F8F Bearcat Gulfhawk (oz15096)
About this Plan
F8F Bearcat Gulfhawk. Control line scale model. Wingspan 35-1/2 in, for K&B .35 engine. Scale is 1/12.
Quote: "The plane was stripped of its battle dress, such as rocket brackets, guns, and radar equipment, making it 1,300 lbs lighter than its Navy counterpart. Powered by a Pratt and Whitney R-2800 engine, the ship could climb to 5,000 ft in 97.6 seconds from a standing start at speeds in the 450-500 mph range. The world's fastest prop-driven airplane, the Bearcat missed the war in the Pacific by only a few weeks and only 120 planes had been completed at the war's end. This colorful model, flashing a glass-like finish of orange, blue, and white, was flown by Major Williams from 1948 to 1950 when the plane was destroyed by fire in a landing accident at New Bern, NC.
Our model is constructed mainly of wood, silk-covered, and finished with dope, with detail work done from Willis Nye's plans. Accurate information was obtained with the cooperation of the Gulf Oil Company in Pittsburgh. The plans are drawn primarily with the scale builder in mind, but may be readily modified for sport or carrier flying. The 1 in to 1 ft scale model weighed about 4-3/4 lbs when completed, including a 1/2 lb nose ballast. I used medium and hard balsa throughout the construction. When building, one might keep this in mind and use materials considerably lighter in the aft section. The model can be built much lighter.
My Gulfhawk features operating cowl-flaps, droppable belly-tank, sliding canopy, shock-absorbing landing gear and tail wheel, wing-tip and tail lights, throttle cut-off, and functioning landing flaps actuated by 'down' position from the handle. It is powered by a K&B 35 equipped with a Johnson throttle; the cowl flaps are connected to the throttle linkage, opening on low speed and closing on high speed.
The auxiliary tank is released by throttling from high to low speed. All the lights are operable on low speed. Wing flaps were hooked to a reversing cam and toggle and, when given a full down, the flaps are lowered; when given full down a second time, they are retracted. A simplified version of flap linkage is shown on plans.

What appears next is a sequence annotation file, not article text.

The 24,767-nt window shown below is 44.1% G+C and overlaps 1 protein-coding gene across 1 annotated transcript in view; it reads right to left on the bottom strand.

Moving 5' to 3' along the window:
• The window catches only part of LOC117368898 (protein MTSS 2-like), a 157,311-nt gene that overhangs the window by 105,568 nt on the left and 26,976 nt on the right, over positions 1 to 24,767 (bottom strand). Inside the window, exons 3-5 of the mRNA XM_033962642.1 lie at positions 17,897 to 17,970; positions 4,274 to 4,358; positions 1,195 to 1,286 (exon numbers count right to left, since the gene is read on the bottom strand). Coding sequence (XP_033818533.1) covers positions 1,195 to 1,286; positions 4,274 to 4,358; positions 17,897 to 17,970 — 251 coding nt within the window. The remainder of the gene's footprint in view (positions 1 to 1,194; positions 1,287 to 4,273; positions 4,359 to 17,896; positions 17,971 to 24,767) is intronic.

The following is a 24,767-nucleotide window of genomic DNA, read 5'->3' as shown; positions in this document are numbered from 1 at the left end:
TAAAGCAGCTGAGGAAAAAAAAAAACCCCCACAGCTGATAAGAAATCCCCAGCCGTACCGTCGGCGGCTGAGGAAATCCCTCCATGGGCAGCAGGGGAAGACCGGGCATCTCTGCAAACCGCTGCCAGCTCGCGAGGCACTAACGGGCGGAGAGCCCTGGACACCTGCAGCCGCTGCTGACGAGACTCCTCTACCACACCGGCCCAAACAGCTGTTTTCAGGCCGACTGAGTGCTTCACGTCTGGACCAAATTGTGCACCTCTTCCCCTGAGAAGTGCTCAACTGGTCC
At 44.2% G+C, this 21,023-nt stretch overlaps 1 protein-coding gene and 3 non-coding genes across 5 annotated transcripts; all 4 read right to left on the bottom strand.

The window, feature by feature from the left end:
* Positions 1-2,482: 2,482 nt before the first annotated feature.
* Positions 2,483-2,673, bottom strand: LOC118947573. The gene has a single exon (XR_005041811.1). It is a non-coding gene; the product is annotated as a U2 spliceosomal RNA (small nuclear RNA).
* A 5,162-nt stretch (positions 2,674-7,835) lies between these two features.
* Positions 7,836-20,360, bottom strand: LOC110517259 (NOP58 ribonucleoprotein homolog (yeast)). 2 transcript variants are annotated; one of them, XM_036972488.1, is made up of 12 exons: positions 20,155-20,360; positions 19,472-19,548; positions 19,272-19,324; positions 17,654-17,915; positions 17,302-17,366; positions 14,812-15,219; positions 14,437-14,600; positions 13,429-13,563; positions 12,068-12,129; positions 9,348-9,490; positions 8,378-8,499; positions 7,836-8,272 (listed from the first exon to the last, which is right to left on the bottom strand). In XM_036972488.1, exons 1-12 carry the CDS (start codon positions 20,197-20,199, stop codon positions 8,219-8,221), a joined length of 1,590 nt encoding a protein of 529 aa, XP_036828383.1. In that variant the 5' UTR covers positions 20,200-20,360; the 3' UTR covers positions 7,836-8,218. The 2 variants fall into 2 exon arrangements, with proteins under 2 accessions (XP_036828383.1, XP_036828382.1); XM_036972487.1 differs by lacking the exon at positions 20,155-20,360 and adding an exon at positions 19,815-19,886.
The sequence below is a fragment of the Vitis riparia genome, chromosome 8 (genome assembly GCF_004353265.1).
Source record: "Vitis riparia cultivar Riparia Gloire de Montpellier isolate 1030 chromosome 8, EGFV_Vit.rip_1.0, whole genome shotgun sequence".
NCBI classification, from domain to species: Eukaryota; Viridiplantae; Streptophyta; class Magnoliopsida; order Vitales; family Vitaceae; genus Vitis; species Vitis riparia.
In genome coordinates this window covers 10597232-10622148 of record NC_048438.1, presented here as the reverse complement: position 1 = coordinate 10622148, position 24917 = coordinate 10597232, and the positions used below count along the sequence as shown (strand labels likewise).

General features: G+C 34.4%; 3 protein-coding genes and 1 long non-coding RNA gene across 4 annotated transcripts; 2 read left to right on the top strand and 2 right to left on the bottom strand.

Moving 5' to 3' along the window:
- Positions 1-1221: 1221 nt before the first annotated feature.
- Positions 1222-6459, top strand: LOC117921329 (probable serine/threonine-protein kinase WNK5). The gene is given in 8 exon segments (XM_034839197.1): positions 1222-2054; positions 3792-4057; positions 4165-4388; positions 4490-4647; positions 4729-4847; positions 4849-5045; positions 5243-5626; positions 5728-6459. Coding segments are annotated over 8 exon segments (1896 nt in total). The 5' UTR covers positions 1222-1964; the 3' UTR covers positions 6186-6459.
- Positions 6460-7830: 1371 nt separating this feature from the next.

The landing gear should be the first item of construction. Except for the wheel axles and pins, most of the parts were rough-sawed aluminum, shaped and finished by hand filing. The cylinder is the only completely machined part. The landing gear support bracket and cylinder are pressed together. Press on the cylinder knee lug. Do not pin the shock strut in place until the model is ready for finish, since the spring tension will have to be determined by the weight of the model.
Tread on the 2-1/2 in Veco wheels is filed off by mounting them in a drill or lathe and using a coarse file. By filing off the tread, you will come fairly close to the 2-1/4 in scale wheels. The tail wheel is also filed flat on top and the sides are squared. Assemble the tail wheel..."
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ScaleType: This (oz15096) is a scale plan. Where possible we link scale plans to Wikipedia, using a text string called ScaleType.
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User commentsThe correct designation for this airplane is "F8F". The title of this plan page and sidebar text incorrectly has it as "F-8F". The plan itself incorrectly refers to it as an "F-8-F", while the article text has both "F8-F" which is wrong, as well as the correct "F8F". Listing it with the correct designation of "F8F" would help searches immeasurably.
D B - 07/02/2024
Ok, I'll go for that. Let's rename this one as F8F. Just so we're clear, it will make no difference to searching, the Oz search ignores (strips out) any "-" characters within titles, so search results will be unchanged. But once you get to the page, it will look better :)
SteveWMD - 08/02/2024
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